The Top 5 Things I Learned Since Moving to NYC

As anyone who has left their safe havens and come to New York for bigger and better will tell you, this city can be a serious reality check. Fantasies of living like the girls from Sex and the City quickly dissipate as you realize that there’s a lot that goes into living in NYC. It’s not all Manolo Blahniks and brunch. Paul Hudson at Elite Daily detailed these in his article, “The 50 Life Lessons New York City Has Taught Me.” Here, I examine five statements made by Hudson, that have proven themselves to be true in my life.


Space and quiet are two things that are taken for granted.
When I first moved to NYC, I lived on the Upper East Side of Manhattan. While my apartment was a block away from the train, it was also cramped and noisy. Coming from New Orleans, I was used to having room to breathe. Unfortunately, there was no such room here. With the train rumbling underground like clockwork, my neighbors playing music or fighting loudly outside of my window at night or having to crawl over roommates to get into the bathroom, I quickly realized that I really longed for being able to spend some time alone and it actually being quiet. After a few months, I headed out of the city to Brooklyn and found my own place. There’s still times that are unruly but they are usually contained to the weekends. Not to mention, my rooftop brings me a ridiculous sense of peace.

Public transportation will betray you, but it is still better than driving. 
Anytime you really need to get somewhere, there will probably be a delay. If you find yourself late for work, you may find that the conductors are telling you that the station you just arrived at is this particular train’s last stop, despite it being far from the end of the line. Confused and pissed off, you will have to shuffle off of the train and wait for the next one to arrive. Sometimes it does actually take less time to walk crosstown than if you hop on the bus. But despite the sights, smells and random people that find themselves tossing out a sob story to you within the public transportation system in this city, there’s no way in hell that I’d drive here.

People will take advantage of you given the chance.
Don’t think that the sob stories are exclusively from people on the subway trying to rustle up some change. People will come into your life and drain you emotionally and monetarily, if you allow them. I know I have, before I realized that I was being far too kind. Buying drinks or meals for others while neglecting myself. The most important thing to remember, in this situation, is that just as these people are looking out for themselves, you should as well. Selfishness is not a bad thing, if you are out for self preservation. If someone suggests that you go somewhere, and then they casually drop, “but I don’t have any money,” it’s up to you to say no or forever be a door mat. A great test of this is when you go out with said leeches, buy yourself a drink. The way they look at you when you return with your drink will tell you all you need to know about said person. If they ask for a sip, that’s not so bad. If they look at you like, “why didn’t you get me one,” maybe you should start finding other people to hang out with.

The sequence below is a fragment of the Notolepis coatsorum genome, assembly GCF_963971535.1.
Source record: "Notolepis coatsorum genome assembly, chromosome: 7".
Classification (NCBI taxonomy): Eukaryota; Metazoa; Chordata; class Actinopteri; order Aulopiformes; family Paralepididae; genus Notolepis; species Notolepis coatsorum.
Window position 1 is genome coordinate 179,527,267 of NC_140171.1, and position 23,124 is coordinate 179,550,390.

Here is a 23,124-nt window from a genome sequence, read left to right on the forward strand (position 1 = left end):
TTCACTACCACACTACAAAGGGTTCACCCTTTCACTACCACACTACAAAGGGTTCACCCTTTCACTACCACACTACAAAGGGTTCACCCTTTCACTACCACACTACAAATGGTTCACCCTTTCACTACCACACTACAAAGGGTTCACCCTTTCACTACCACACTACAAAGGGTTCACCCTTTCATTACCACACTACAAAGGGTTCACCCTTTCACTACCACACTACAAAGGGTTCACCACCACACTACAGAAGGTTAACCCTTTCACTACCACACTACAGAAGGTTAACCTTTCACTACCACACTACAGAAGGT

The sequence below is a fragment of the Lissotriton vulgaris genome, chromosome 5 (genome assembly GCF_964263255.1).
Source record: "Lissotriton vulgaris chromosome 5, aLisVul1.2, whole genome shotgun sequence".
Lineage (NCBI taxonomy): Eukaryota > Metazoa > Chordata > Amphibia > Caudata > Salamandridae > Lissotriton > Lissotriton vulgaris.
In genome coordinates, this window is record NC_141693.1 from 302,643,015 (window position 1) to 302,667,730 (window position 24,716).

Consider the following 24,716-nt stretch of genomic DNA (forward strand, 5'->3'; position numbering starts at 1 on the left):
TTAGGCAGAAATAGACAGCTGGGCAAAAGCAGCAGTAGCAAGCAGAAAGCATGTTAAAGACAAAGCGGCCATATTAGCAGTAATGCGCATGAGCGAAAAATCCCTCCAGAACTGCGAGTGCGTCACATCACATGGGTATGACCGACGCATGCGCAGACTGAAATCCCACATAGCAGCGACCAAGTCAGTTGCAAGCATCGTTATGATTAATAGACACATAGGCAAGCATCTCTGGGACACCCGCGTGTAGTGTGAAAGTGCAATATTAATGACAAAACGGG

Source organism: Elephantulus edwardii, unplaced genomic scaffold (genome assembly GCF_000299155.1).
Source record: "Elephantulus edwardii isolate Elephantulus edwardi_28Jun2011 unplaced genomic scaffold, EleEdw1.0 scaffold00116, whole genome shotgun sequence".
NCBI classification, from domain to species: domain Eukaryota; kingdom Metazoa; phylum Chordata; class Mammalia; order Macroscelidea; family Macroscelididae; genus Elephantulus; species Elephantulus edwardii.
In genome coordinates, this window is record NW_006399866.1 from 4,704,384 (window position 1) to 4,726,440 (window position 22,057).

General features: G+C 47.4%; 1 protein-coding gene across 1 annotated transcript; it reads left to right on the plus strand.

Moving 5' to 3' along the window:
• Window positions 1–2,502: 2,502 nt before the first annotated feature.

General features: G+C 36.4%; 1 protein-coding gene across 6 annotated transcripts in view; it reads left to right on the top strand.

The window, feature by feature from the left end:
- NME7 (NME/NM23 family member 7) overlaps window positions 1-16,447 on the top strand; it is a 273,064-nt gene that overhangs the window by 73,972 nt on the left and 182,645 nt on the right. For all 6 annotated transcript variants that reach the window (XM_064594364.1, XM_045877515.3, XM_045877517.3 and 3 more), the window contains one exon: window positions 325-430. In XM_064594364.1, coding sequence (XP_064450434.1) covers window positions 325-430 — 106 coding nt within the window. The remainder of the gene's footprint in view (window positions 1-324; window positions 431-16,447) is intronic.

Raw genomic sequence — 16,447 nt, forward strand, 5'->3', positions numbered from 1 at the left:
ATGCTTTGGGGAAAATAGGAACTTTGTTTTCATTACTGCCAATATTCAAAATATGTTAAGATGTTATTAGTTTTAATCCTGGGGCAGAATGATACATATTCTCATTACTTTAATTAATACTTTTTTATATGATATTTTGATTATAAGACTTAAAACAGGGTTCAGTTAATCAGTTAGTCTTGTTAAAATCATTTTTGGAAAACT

You need to be on guard, most of the time. 
I don’t necessarily mean crime-wise, although you should keep your wits about you in that respect. There is no shortage of assholes in this city and they will try to fuck with you. You may find that some random lady on the subway who is having a bad day decides to take it out on you or some jackass on the street has an inkling to act crazy; you never know what idiots you’ll encounter. The best option in this case is to project an aura of “you really don’t want to fuck with me,” and have a few witty retorts up your sleeve. They will not go to waste!

If you want it, you can have it.
It may be your dream job, to fall in love or just that kickass pair of heels you saw while walking down 5th Ave. Whatever it is, it’s possible in this city. Sure, you may have to pick up a few odd jobs or eat saltines and Vienna sausages for a while, but you can do it. Anything is possible, you just have to work for it.

Regardless of how hectic it can be, I wouldn’t trade the fact that I live in NYC for the world… because it is the world. DUH!


2 thoughts on “The Top 5 Things I Learned Since Moving to NYC

  1. oh man. living in NYC is crazy fab. I have my fingers crossed thats our next move….and if for nothing but the public transport gig. we moved to a public transport city last year and if i never drive again, that would work out juuuust fine for me! 😉

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